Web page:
Credit points


Campus offering

No unit offerings are currently available for this unit


(UNCC100 Self and Community: Exploring the Anatomy of Modern Society OR PHCC102 Being Human OR PHCC104 Ethics and the Good Life ) 

Teaching organisation

150 hours of focused learning.

Unit rationale, description and aim

Bachelor of Exercise and Sports Science students and graduates will fulfil roles where they need to apply and communicate discipline specific knowledge and skills with supervisors and clients drawn from broad demographics. An Exercise Scientist is most effective when they understand the individuality of these people and the sociocultural factors governing who they are and what their needs may be. Crucial to the development of these skills is the opportunity for exposure to individuals and groups whose experiences, values, culture and constraints are different to their own. Exercise Scientists also need to appreciate the meaningful impact that their practice can have on myriad national and international communities given the personal, social and health outocmes that can occur through sport and physical activity. 

An exercise science community engagement (CE) placement exposes students to new experiences and helps build capacity within the student and their partner community. It challenges them to gain an expanded and enhanced understanding of their community and the people within it and drives the development of key qualities, such as empathy, which are critical to future exercise science practice. A CE placement also provides an opportunity for students to engage with the ACU Mission and identity, working with communities experiencing disadvantage and marginalisation, applying professional skills learnt within their degree and build on knowledge and understanding developed during the first core curriculum prerequisite unit. Therefore the aim of this unit is to provide the foundational knowledge to prepare and plan for a community engagement experience, the opportunity to engage with a partner community and the capacity to critically reflect and learn from the experience.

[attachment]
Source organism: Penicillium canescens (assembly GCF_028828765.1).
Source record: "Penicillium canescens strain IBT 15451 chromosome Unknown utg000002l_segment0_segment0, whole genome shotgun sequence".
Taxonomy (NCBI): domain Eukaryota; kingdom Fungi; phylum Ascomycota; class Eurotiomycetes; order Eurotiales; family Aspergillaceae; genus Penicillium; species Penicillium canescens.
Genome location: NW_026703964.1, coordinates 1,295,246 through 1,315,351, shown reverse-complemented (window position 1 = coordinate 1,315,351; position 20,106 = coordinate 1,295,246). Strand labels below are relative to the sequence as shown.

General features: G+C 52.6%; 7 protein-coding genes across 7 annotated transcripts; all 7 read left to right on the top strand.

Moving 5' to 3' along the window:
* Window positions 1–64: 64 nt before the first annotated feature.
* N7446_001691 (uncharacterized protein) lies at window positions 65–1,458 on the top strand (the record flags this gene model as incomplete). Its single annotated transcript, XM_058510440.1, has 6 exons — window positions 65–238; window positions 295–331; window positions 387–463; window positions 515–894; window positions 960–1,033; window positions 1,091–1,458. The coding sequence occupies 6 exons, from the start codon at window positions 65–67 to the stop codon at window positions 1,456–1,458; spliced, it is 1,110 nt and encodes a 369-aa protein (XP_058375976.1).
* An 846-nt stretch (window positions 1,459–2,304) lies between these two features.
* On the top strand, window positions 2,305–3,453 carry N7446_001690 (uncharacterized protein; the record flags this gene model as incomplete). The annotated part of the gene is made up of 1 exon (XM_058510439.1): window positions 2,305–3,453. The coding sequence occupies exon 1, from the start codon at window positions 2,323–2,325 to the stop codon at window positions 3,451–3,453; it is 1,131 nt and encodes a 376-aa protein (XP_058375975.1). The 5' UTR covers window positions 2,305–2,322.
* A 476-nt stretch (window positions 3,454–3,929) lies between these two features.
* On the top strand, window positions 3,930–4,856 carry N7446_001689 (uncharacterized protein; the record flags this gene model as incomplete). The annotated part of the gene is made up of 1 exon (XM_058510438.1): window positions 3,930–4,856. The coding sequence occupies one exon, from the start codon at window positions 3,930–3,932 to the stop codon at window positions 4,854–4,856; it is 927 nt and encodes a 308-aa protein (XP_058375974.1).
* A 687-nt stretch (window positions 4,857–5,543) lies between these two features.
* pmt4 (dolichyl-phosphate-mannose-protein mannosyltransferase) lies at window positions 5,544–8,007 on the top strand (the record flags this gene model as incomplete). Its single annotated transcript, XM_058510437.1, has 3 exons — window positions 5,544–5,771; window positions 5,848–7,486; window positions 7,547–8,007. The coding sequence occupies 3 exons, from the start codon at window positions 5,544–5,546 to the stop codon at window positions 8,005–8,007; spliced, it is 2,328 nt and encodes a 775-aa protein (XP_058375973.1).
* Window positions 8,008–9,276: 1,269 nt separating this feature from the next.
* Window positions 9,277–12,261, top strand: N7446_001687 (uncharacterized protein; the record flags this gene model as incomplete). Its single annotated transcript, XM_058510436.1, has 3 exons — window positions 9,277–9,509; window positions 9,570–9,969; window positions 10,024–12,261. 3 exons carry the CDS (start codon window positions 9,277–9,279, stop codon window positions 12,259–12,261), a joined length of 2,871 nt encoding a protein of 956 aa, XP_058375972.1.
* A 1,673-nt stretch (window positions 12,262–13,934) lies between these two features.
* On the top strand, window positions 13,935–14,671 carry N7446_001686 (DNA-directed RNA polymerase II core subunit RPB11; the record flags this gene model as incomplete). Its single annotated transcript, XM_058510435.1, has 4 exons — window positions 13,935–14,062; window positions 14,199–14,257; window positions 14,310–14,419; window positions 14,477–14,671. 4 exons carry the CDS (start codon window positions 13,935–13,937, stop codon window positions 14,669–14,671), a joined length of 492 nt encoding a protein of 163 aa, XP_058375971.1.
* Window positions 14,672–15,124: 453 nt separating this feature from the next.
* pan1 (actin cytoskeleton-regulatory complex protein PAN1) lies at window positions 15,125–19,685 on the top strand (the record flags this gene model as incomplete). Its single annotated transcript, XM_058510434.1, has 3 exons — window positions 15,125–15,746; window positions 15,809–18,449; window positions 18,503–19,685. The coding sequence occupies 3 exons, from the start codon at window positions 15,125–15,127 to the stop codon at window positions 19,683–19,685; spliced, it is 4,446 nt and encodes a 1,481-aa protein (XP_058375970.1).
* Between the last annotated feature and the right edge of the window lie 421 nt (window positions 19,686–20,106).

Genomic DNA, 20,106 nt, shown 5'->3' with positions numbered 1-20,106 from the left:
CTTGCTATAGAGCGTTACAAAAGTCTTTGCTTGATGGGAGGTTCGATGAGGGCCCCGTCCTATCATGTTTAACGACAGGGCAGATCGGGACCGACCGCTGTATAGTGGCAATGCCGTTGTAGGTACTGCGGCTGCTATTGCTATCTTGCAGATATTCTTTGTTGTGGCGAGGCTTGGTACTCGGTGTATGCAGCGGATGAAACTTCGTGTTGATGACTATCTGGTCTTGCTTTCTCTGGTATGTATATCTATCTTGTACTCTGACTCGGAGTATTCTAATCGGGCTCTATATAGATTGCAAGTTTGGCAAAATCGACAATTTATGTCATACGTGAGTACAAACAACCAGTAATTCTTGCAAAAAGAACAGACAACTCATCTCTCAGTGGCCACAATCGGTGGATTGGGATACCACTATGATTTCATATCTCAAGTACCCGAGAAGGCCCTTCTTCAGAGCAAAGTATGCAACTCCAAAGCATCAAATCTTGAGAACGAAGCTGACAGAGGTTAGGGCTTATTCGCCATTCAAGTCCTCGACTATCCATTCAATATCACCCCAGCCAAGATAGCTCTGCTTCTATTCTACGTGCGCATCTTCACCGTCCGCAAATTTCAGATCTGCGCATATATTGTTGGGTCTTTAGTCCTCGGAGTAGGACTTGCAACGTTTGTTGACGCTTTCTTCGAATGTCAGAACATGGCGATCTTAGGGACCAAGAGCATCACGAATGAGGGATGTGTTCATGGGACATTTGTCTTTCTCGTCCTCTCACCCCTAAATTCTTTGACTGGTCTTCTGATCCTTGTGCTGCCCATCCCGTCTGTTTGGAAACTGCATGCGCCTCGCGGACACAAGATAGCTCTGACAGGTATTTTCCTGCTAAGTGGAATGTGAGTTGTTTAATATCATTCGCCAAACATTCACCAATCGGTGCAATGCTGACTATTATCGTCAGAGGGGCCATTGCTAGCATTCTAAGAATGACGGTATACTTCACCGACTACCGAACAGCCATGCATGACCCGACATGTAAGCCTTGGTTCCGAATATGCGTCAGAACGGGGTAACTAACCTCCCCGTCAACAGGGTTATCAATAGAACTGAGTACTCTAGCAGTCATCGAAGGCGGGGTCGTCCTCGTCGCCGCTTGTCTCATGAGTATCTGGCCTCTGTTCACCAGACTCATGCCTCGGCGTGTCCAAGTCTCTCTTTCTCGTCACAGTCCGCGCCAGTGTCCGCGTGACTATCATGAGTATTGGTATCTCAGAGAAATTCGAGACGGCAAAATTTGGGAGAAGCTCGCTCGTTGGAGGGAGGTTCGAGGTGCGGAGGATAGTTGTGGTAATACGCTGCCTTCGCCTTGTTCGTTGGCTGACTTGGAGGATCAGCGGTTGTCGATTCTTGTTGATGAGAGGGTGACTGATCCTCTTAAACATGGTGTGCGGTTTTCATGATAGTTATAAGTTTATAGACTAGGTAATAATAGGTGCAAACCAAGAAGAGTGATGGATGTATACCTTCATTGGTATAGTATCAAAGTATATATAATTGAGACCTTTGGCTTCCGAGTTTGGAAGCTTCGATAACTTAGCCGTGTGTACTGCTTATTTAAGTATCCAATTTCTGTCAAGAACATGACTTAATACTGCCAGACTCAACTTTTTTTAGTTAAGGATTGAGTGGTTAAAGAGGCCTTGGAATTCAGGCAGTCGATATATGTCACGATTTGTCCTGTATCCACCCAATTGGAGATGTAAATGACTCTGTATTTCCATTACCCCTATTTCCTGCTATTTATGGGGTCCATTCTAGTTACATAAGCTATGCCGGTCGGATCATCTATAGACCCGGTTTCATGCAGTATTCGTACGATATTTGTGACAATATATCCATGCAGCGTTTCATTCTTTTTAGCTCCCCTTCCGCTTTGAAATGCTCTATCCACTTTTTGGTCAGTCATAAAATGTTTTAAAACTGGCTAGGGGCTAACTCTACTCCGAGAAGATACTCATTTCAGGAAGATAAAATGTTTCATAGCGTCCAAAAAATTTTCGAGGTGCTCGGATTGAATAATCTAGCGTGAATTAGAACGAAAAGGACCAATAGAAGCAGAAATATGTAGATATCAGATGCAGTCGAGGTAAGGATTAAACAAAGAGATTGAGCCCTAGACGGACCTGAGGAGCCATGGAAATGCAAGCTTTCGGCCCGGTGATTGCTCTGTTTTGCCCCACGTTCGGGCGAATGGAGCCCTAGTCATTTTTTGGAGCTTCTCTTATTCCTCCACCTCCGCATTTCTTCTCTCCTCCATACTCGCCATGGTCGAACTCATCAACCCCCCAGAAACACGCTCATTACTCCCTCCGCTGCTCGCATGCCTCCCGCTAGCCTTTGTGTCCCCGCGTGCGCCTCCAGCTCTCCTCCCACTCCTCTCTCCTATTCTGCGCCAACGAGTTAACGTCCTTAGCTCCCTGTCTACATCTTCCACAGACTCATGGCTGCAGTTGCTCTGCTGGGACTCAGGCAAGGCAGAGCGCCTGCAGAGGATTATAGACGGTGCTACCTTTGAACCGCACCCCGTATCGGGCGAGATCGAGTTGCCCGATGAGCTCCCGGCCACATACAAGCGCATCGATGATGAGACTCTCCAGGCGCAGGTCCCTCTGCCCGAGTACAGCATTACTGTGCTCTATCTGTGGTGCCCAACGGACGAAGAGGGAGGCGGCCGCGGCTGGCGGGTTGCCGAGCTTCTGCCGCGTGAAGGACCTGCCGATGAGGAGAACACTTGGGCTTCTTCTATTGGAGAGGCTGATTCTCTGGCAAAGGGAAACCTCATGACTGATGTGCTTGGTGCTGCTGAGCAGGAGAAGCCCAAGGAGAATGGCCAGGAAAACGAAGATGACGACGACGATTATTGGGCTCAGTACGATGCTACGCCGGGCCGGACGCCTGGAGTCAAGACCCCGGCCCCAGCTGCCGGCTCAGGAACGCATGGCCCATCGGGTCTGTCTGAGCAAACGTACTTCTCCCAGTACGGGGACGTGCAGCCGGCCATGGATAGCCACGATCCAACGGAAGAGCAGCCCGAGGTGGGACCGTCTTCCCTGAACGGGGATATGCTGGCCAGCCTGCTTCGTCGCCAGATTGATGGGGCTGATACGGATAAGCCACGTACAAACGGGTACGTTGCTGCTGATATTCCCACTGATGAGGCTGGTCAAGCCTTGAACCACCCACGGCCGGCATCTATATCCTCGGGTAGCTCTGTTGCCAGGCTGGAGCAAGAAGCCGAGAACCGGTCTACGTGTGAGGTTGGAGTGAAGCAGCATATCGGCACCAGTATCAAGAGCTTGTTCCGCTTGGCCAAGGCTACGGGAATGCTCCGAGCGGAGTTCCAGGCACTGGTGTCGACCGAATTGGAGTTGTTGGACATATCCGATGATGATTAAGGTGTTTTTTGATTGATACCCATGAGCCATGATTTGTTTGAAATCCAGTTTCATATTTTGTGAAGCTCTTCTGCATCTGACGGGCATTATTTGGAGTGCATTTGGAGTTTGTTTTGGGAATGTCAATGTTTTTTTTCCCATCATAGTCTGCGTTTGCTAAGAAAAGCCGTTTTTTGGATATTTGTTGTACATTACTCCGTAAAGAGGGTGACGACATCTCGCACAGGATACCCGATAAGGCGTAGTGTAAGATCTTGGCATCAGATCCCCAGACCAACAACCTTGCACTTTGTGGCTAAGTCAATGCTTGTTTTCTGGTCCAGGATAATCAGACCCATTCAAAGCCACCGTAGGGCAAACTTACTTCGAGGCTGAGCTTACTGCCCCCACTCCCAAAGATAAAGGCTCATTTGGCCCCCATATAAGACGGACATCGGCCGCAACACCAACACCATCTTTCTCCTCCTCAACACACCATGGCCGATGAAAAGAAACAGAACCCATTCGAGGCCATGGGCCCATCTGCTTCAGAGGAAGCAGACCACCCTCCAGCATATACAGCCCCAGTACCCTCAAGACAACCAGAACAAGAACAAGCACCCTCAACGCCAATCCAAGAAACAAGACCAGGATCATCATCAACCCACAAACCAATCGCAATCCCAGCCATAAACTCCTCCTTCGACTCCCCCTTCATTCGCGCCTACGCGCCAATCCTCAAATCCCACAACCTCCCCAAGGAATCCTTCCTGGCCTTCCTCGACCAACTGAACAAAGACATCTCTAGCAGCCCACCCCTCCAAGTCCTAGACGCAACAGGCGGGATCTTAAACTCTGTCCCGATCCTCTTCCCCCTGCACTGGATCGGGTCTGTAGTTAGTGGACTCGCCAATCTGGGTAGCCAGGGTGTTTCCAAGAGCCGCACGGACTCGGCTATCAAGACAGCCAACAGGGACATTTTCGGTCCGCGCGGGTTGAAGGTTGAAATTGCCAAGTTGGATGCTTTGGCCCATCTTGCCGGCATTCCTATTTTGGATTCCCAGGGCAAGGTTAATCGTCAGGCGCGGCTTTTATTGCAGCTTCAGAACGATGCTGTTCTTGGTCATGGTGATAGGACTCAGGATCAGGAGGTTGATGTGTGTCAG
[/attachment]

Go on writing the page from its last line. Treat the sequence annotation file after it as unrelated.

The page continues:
Learning outcomes

To successfully complete this unit you will be able to demonstrate you have achieved the learning outcomes (LO) detailed in the below table.

Each outcome is informed by a number of graduate capabilities (GC) to ensure your work in this, and every unit, is part of a larger goal of graduating from ACU with the attributes of insight, empathy, imagination and impact.

Explore the graduate capabilities.

On successful completion of this unit, students should be able to:

LO1 - Explain the principles and focus of community engagement, how it links to the ACU Mission and Catholic Social Thought, and contemporary models of community engagement (GA1, GA2, GA3, GA7, GA8, GA9, GA10).

LO2 - Identify the impact of community engagement practice both on one's self and partner communities (GA1, GA2, GA3, GA4, GA5, GA8, GA9, GA10).

LO3 - Analyse the sociological determinants impacting the physical activity, health and/or performance of individuals within different societal systems including multicultural, disability and Aboriginal and Torres Strait Islander people (GA1, GA2, GA3, GA4, GA5, GA6, GA7, GA8, GA9, GA10).

LO4 - Assess community engagement experience through reflection, with specific reference to the importance of communication and empathy, the role of an Exercise Scientist, their values, assumptions and attitudes of transformation and the principles underpinning ACU’s Mission (GA1, GA2, GA3, GA4, GA8, GA9, GA10).

Graduate attributes

GA1 - demonstrate respect for the dignity of each individual and for human diversity

GA2 - recognise their responsibility to the common good, the environment and society 

GA3 - apply ethical perspectives in informed decision making

GA4 - think critically and reflectively 

GA5 - demonstrate values, knowledge, skills and attitudes appropriate to the discipline and/or profession 

GA6 - solve problems in a variety of settings taking local and international perspectives into account

GA7 - work both autonomously and collaboratively 

GA8 - locate, organise, analyse, synthesise and evaluate information